There are plenty of videogames that easily defy the “are our children learning something?” criticism the industry so often carries. It doesn’t take much effort to argue that Theme Park teaches business principals, while Tetris and its million imitators improve lateral thinking and hand to eye coordination. Even World of Warcraft educates littluns on the virtues of learning a craft and saving one’s pennies. Likewise, it’s difficult to imagine even the most sceptical engineering or physics teacher begrudging their pupils a few hours on Crazy Machines, a game that asks you to complete, and eventually build, “Rube Goldberg” machine; overly complicated contraptions for the most simple of tasks.
Anyone who recalls Doc Brown’s dog feeding device from the beginning of Back to the Future, erupted painfully at the episode of Family Guy where Peter Griffin builds one such elaborate contraption only for it to shoot him in the arm, or is old enough to remember The Incredible Machine or the board game Mouse Trap will have a clear enough idea of what a Rube Goldberg machine is. These elaborate set-ups follow a domino effect: ball hits switch, turns on torch, burns string, releases hammer, hits nail. Part of the fun in designing these contraptions – and there are enough on YouTube to suggest people do – is finding the most elaborate and indirect way of hammering that nail, cooking a sausage or powering a light bulb.
If all this talk of pointless technical application is enough to whet your appetite, then Crazy Machine Complete may be the game for you. Essentially it’s a game that serves two purpose; primarily as a puzzle game, secondly as a surprisingly comprehensive virtual Rube Goldberg machine designer. While the Crazy Machines Complete package may contain both Crazy Machines and the 1.5 successor, each of the three games included are essentially the same, bar a different visual style and difficulty.
The brightly coloured ‘Inventor’s Training Camp’ offers a comparatively easy primer to the main Crazy Machines experience, with an emphasis on the “comparatively.” ‘Crazy Machine’ provides the intermediary experience, though that soon becomes so difficult that you’ll begin to feel that FAKT Software and Kalypso Media’s only reason for devising this game is to mock your puny chunk of grey matter. Lastly, there’s ‘New From the Lab,’ 101 levels so fiendish that I struggled at the second. It’s quite easy to imagine that Crazy Machines was built by some clandestine government agency to test on freaky-eyed bald kids in underground laboratories. The physics engine is pretty impressive too, with steam, air pressure and gravity all successfully imitating the intended effect. Rarely does a ball drop in a way that feels unnatural, or a balloon float off-course without a good reason.
This strict adherence to simulated physics both makes the puzzle element of Crazy Machines so appealing yet so indescribably frustrating. The placement of components is also ludicrously exact, and more often than not you’ll find that your solution is correct but mired by one element being several pixels to the left. On more than one occasion I found myself furiously scouring the internet for a solution to some of the earliest levels, only to find that my magnet or domino being an infinitesimal distance out. The puzzles are not always the most straightforward – as is the nature of Rube Goldberg machines, the solution is often so indirect that you’ll spend more time working out what to do than how to do it. It’s the ensuing frustration that may deter many casual gamers after they’ve torn several fistfuls of hair from their scalps.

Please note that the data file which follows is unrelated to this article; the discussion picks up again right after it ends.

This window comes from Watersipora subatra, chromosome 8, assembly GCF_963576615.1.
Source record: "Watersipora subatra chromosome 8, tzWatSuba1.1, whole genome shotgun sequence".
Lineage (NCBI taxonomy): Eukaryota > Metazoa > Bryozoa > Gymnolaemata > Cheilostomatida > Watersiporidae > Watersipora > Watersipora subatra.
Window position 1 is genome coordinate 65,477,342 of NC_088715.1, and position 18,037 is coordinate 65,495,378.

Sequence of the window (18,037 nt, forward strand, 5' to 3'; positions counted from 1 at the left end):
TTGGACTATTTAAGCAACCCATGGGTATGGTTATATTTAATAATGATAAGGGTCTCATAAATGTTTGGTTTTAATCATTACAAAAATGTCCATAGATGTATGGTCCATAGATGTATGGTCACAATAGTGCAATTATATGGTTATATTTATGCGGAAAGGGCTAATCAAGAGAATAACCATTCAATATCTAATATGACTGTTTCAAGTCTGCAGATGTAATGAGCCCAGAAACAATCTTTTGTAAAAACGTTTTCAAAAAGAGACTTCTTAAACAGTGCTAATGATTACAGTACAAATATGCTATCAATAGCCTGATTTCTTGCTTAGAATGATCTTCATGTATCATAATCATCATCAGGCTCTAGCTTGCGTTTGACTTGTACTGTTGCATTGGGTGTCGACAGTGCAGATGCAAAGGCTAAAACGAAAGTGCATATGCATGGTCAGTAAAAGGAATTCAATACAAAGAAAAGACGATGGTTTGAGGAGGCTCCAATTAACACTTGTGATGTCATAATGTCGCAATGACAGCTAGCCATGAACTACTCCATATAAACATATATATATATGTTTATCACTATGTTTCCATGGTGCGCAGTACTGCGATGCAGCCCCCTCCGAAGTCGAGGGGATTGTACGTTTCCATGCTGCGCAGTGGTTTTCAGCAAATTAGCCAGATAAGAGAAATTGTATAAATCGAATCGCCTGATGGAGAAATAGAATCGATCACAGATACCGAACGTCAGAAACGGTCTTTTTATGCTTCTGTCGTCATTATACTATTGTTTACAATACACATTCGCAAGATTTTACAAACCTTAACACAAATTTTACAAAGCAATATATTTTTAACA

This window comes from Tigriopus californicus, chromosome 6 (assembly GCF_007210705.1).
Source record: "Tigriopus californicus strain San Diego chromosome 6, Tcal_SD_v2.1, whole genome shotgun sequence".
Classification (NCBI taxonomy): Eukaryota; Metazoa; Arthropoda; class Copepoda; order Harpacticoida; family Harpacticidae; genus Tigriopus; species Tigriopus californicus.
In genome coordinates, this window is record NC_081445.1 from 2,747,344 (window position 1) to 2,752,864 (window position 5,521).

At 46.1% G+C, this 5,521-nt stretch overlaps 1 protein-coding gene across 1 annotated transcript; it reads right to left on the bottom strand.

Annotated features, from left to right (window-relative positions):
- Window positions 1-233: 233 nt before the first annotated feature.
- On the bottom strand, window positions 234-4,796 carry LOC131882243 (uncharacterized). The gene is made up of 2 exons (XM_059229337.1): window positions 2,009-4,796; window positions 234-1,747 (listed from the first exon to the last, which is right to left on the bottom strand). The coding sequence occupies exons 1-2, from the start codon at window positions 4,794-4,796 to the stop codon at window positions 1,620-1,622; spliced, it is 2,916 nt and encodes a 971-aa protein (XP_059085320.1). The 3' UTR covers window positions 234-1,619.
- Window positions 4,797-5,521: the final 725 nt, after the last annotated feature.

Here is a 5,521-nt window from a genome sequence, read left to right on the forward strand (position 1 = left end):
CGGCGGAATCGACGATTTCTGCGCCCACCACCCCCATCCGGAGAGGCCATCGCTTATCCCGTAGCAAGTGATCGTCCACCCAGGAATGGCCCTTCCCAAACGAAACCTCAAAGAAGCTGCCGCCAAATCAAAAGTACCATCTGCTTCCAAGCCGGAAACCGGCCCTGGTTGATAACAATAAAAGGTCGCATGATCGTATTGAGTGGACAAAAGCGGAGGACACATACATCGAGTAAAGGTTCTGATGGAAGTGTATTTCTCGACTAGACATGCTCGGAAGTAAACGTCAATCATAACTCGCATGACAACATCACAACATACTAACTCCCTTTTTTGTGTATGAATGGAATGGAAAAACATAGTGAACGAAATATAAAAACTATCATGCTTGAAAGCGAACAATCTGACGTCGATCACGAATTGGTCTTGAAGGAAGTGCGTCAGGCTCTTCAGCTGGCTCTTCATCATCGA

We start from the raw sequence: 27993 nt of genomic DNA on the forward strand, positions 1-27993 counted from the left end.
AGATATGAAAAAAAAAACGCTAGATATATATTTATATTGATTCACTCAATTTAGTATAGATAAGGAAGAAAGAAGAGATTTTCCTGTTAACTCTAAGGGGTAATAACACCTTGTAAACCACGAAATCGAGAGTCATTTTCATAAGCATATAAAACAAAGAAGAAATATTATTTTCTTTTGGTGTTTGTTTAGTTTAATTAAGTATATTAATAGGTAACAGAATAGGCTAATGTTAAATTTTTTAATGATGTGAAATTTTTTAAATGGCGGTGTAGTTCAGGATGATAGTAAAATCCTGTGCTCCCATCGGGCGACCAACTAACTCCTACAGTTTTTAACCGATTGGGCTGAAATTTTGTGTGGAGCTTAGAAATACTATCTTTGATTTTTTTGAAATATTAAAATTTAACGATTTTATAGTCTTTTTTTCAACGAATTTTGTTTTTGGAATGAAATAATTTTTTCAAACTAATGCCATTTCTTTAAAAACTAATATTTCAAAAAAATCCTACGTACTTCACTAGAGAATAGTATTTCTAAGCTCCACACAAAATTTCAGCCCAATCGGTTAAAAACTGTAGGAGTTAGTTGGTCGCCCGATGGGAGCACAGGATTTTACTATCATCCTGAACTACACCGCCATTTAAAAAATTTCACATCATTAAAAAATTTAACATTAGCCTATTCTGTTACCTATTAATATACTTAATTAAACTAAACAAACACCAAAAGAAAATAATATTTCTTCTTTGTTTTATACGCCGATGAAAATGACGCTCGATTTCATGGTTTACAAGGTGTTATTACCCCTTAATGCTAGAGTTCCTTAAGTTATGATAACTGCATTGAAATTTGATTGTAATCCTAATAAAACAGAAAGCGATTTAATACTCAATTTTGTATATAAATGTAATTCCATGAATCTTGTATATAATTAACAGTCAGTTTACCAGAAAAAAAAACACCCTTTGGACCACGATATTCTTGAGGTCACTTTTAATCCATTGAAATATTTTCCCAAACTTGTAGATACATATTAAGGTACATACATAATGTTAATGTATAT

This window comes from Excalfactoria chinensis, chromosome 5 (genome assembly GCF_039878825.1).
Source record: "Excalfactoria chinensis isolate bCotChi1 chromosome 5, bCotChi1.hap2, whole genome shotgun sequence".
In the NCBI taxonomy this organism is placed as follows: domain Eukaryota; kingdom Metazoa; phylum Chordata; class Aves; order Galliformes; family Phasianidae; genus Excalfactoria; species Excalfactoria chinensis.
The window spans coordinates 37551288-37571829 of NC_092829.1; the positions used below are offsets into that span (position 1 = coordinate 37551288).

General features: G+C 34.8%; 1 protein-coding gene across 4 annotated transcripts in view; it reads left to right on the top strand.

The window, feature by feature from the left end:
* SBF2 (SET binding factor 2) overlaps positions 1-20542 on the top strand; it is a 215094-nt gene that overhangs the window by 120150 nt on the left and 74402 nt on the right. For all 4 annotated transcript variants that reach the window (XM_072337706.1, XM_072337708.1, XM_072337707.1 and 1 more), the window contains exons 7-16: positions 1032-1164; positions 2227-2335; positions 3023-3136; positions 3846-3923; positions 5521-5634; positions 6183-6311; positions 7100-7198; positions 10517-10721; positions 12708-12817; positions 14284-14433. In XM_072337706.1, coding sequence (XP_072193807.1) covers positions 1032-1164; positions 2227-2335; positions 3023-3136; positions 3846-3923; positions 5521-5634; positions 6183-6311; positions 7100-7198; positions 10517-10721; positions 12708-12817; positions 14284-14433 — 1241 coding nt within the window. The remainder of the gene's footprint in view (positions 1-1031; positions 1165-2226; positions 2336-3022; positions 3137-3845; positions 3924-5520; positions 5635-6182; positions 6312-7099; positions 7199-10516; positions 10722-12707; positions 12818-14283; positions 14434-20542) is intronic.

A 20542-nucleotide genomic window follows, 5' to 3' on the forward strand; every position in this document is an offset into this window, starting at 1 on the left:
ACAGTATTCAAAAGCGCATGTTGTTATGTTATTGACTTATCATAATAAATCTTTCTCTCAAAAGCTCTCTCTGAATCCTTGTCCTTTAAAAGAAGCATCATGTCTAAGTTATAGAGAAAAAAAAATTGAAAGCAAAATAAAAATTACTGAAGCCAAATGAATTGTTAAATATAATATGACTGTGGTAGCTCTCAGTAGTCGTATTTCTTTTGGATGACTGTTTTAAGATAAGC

But if you make it through the set puzzles with follicles intact, then the ‘My Lab’ virtual laboratory mode will likely offer you the most replay value, or at least it will for anyone with imagination, patience and a penchant for knee-length white coats. The range of elements is impressive, from simple shelves, spring, balloons and snooker balls to rudimentary mechanisms, electric switches, explosives and even a robot. Your imagination is your only limit, really, though it’s a shame that this iteration of Crazy Machines provides no easy way to share your creations online.
Graphics don’t make a game such as this, but Crazy Machine Complete’s visuals do their job, exhibiting some quality physics and shadow effects. Each of the modes has a distinctive style, with ‘Inventor’s Training Camp’ looking like it was constructed from Lego bricks while the harder levels have a more realistic, workshop aesthetic. The background music may evoke a New Age relaxation tape, but it’s pretty inoffensive, and mercifully, there is an option to turn off the irritating Professor commentary. Not only do his jokes soon begin to grate, but his withered mug tends to obscure the action whenever it pops up.
Quite oddly, this compilation has been released after the visually superior sequel. If you’re wondering which version to purchase, then I’d suggest that tech-picky desktop owners opt for Crazy Machines 2, while those wishing to play on a laptop or older PC can rest assured that this package has more than enough to justify a purchase.
It’s easy to admire Crazy Machines Complete. There are more than 350 puzzles in total, and the ability to create your own zany contraptions adds potentially infinite value to the package. This isn’t a game for everyone, and the steep difficulty curve and sterile presentation are likely to alienate those pulled in by similar games such as World of Goo. However, if you’re already dreaming up ideas to build with the virtual playset, it’s an easily recommendable purchase on Steam for the sum of £14.99. If you’ve an eccentric granddad that spends his afternoons tinkering away in a garden shed, you might want to enlist his ripened intellect; unlike yours, his brain won’t have become sluggish from years of friendly, accommodating puzzle games.